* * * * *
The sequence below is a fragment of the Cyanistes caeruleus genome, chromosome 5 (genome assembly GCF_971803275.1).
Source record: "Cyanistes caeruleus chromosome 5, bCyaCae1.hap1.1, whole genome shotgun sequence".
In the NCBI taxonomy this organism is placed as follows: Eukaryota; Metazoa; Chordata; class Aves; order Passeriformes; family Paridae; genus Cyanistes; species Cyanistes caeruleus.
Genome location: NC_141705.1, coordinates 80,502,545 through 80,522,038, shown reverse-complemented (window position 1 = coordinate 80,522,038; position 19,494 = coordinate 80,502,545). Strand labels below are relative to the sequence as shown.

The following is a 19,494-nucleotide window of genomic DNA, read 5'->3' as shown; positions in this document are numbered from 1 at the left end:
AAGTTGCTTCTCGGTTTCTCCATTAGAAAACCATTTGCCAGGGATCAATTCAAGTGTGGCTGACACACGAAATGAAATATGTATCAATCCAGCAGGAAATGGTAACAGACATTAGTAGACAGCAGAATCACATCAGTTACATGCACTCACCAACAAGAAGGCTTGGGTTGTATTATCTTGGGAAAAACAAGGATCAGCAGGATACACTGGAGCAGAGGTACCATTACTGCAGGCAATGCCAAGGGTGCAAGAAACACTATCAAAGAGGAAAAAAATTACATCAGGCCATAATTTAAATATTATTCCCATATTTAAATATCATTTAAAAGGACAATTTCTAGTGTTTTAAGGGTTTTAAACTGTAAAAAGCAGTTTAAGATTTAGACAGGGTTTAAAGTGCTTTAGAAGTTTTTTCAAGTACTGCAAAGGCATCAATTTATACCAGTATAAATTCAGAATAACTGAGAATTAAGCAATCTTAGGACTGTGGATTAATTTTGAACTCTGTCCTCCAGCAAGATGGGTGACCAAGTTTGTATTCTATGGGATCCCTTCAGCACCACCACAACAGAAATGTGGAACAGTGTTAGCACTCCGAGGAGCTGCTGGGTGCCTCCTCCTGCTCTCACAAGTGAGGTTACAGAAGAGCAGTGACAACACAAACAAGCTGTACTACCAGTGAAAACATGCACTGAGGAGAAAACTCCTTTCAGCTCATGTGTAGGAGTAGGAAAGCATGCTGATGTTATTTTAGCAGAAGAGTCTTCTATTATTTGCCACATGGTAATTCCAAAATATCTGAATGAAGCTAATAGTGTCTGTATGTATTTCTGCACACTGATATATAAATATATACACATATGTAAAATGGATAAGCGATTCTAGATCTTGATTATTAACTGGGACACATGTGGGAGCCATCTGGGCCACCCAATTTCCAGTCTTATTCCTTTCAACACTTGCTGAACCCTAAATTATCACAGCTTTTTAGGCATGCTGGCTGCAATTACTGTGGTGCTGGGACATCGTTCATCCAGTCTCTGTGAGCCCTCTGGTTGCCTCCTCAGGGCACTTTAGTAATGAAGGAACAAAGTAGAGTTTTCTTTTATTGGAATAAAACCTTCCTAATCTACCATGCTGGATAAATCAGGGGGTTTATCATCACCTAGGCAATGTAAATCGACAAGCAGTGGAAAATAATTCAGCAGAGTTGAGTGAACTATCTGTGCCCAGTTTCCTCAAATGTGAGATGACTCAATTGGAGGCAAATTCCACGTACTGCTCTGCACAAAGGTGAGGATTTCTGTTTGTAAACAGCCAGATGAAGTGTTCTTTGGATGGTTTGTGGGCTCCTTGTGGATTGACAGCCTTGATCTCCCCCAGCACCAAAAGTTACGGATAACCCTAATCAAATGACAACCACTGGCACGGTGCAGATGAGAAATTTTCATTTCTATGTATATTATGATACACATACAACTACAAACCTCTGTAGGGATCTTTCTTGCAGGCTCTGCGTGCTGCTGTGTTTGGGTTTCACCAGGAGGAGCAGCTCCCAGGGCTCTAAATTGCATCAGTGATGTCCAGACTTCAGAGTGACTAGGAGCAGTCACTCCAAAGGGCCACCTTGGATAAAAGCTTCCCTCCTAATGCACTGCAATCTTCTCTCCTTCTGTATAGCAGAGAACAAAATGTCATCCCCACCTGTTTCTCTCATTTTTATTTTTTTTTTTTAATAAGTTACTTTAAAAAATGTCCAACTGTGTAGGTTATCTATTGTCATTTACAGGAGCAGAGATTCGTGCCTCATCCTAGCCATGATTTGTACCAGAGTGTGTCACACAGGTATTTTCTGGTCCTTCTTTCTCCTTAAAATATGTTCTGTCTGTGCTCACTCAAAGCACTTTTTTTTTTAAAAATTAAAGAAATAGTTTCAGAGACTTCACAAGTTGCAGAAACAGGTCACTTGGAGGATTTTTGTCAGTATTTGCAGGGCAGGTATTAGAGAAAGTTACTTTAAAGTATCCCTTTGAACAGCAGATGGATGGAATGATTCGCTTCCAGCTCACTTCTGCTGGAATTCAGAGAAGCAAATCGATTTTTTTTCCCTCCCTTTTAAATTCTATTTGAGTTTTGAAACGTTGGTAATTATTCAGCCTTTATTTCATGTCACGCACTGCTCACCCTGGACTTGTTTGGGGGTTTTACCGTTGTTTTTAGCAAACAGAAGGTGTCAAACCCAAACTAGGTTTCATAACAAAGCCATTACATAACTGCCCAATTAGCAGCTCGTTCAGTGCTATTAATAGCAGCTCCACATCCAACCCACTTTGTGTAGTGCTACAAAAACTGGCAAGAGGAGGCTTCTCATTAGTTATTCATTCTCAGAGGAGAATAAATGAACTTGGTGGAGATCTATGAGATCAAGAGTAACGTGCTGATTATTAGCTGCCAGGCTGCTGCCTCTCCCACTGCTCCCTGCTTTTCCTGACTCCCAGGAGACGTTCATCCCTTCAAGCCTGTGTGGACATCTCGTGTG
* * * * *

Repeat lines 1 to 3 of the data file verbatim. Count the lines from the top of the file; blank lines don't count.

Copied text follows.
The sequence below is a fragment of the Cyanistes caeruleus genome, chromosome 5 (genome assembly GCF_971803275.1).
Source record: "Cyanistes caeruleus chromosome 5, bCyaCae1.hap1.1, whole genome shotgun sequence".
In the NCBI taxonomy this organism is placed as follows: Eukaryota; Metazoa; Chordata; class Aves; order Passeriformes; family Paridae; genus Cyanistes; species Cyanistes caeruleus.